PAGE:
New Publication

[New publication] Long-term growth consequences of acidification in Atlantic silversides

October 10th 2016 was a special day for our still young lab here at the University of Connecticut, Today, the ICES Journal of Marine Science published the paper of Chris Murray et al., which is the first of hopefully many publications of our experimental findings originating out of our new laboratory facility here at UConn Avery Point.
Chris and his co-authors report on a large-scale, quantitative rearing experiment on Atlantic silversides eggs, larvae and juveniles under contrasting CO2 conditions that took place between May – September 2015. This novel experiment was designed to address three critical issues lacking in previous ocean acidification research on fish. First, the study spanned several ontogenetic stages. Second, it used very large numbers of individuals to robustly characterize not just potential shifts in mean responses, but also changes in the distribution of length, weight, and condition factor. Third, it provided food at standardized, non-excess levels to prevent that potential metabolic costs of high CO2 exposure could be compensated by survivors simply by eating more food.
Overall the study demonstrated seemingly small but significant growth reductions due to high CO2 and identified a small number of fatty acids that were of significantly different concentrations in high vs. control juveniles.

murray-etal-ijms2016_fig3
Distributions of condition factor per 2mm TL interval for juvenile M.menidia reared for 122dph at control (a) and high CO2 conditions (b). Thick and thin black lines correspond to the 10th/90th and 25th/75th percentiles, respectively, while the red line depicts the median. Data below the 10th and above the 90th percentiles are depicted by black dots. Underlying grey bars show relative frequencies for each 2 mm TL class. Black and grey numbers correspond to numbers of individuals measured for both TL and wW, or for TL only, respectively.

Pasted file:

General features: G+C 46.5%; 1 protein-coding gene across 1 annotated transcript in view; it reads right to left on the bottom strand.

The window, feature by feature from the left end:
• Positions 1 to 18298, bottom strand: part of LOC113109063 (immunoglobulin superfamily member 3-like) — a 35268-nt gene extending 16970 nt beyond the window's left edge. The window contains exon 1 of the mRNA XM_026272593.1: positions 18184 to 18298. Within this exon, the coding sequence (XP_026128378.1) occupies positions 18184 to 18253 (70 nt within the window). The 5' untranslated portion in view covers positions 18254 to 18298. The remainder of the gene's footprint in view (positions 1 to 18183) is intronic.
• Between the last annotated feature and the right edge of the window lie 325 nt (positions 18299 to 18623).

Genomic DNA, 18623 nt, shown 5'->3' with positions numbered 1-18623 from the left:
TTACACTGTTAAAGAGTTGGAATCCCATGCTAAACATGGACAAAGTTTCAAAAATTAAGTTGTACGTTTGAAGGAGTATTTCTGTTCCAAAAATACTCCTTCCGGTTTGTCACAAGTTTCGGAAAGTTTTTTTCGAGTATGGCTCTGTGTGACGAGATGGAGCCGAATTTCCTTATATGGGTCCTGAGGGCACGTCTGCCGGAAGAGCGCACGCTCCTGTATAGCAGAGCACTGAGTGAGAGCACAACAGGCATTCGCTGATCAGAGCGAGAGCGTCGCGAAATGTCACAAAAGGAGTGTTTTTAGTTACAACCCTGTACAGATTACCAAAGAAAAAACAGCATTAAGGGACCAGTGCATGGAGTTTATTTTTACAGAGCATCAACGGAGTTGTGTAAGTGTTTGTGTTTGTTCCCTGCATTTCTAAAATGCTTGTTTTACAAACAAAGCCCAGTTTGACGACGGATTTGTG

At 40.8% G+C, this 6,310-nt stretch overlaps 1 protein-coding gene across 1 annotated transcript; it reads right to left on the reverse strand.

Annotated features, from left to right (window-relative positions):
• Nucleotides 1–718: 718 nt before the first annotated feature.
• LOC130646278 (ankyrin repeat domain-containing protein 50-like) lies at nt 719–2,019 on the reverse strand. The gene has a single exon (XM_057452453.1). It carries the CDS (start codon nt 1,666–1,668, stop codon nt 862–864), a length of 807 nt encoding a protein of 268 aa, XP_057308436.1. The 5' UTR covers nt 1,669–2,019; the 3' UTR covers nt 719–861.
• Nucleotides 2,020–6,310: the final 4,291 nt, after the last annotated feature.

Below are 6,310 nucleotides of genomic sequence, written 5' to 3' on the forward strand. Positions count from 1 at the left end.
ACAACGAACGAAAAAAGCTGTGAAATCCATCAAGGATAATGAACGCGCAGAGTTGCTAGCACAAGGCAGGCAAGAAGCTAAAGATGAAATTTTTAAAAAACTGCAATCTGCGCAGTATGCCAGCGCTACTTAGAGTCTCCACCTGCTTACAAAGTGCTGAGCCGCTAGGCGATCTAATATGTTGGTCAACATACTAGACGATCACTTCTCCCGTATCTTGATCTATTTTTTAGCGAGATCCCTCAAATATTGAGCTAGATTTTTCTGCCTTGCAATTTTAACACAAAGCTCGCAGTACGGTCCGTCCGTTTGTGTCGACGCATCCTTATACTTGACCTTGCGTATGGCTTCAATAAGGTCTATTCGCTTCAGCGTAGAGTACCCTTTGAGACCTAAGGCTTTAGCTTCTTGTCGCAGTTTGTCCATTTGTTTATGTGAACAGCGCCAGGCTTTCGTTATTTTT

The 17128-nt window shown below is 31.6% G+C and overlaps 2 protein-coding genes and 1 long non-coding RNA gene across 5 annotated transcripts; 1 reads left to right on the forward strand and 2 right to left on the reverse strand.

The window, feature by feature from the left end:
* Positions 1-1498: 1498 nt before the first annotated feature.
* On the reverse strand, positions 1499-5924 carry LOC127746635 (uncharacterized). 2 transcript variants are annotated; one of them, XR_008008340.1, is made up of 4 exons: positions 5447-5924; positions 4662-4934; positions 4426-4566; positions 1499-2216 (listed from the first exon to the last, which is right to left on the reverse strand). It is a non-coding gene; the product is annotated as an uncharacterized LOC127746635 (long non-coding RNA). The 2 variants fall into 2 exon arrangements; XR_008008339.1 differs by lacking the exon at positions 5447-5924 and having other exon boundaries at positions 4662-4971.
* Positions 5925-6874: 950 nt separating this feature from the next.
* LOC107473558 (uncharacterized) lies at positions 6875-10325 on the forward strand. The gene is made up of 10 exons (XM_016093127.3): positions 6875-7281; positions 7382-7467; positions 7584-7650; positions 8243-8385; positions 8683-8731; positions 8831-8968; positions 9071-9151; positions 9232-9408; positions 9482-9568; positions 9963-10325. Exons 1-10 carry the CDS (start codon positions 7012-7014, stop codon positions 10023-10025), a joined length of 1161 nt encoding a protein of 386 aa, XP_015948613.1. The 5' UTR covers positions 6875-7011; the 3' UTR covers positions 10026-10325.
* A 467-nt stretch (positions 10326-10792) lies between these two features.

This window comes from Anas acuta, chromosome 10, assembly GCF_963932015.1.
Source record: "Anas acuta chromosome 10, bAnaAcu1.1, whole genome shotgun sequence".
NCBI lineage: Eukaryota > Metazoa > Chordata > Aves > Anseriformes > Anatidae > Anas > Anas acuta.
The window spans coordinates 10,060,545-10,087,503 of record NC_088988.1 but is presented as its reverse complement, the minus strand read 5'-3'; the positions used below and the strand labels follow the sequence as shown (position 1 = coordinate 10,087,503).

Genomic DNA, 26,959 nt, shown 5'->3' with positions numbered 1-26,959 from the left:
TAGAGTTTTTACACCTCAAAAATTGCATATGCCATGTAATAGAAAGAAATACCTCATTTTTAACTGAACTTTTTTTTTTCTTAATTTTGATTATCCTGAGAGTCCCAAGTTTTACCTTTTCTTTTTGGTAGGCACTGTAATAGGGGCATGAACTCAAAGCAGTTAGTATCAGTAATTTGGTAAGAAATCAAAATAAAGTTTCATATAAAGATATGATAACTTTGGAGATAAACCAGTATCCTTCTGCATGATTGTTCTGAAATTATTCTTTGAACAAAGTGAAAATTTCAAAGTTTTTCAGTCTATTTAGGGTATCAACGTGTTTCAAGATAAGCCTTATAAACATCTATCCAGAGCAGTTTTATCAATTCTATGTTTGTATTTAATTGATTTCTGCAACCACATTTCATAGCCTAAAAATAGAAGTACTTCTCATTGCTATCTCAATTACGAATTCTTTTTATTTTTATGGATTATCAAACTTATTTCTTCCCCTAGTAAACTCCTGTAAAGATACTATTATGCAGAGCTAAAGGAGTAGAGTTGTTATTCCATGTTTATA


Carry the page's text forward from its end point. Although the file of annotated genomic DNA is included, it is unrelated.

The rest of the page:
murray-etal-ijms2016_fig4
Cumulative frequency distributions of (a) total length (TL) and (b) wet weight (wW), in juvenile M. menidia reared for 122 dph at control and high CO2 conditions.


Murray, C.S.*, Fuiman, L., and Baumann, H. (2016)
Consequences of elevated CO2 exposure across multiple life stages in a coastal forage fish.
ICES Journal of Marine Science (published online 10 Oct 2016)

[New publication] Biology Letters publishes CO2 x Hypoxia review

Gobler & Baumann’s review provides a good overview over the nascent field of multi-stressor acidification and hypoxia work. A first part firmly establishes that virtually all hypoxic zones in the ocean are also acidified, given that metabolic processes (i.e., respiration) consume oxygen and release CO2 into the environment. In a second part, the sparse emerging evidence for multistressor effects of low pH (high CO2) and low oxygen are reviewed, showing that while the majority of effects are additively negative, every study so far has also found synergistically negative effects of combined stressors in at least one trait.

This invited review was published Open Access.


Gobler, C.J. and Baumann, H. (2016)
Hypoxia and acidification in ocean ecosystems: Coupled dynamics and effects on marine life.
Biology Letters 12:20150976


Figure2---phxDO-examples
Examples for synergistic negative effects of low DO and low pH (high CO2) on different traits and marine taxa. (a) Synergistic decrease in respiration rate in small and big sea urchins [27]; (b) growth rate of juvenile quahog was unaffected by low DO or low pH individually, but decreased under combined stressor conditions [23]; (c) survival of Atlantic silverside larvae to 10 dph. Survival was robust against low pH and sensitive to low DO, but decreased synergistically under combined stressors (green arrow, [22]); (d) representation of Po ̈rtners [25] ‘Oxygen- and capacity-limited thermal tolerance’ framework, adapted to the multiple stressor scenario of acidification and hypoxia.

Abstract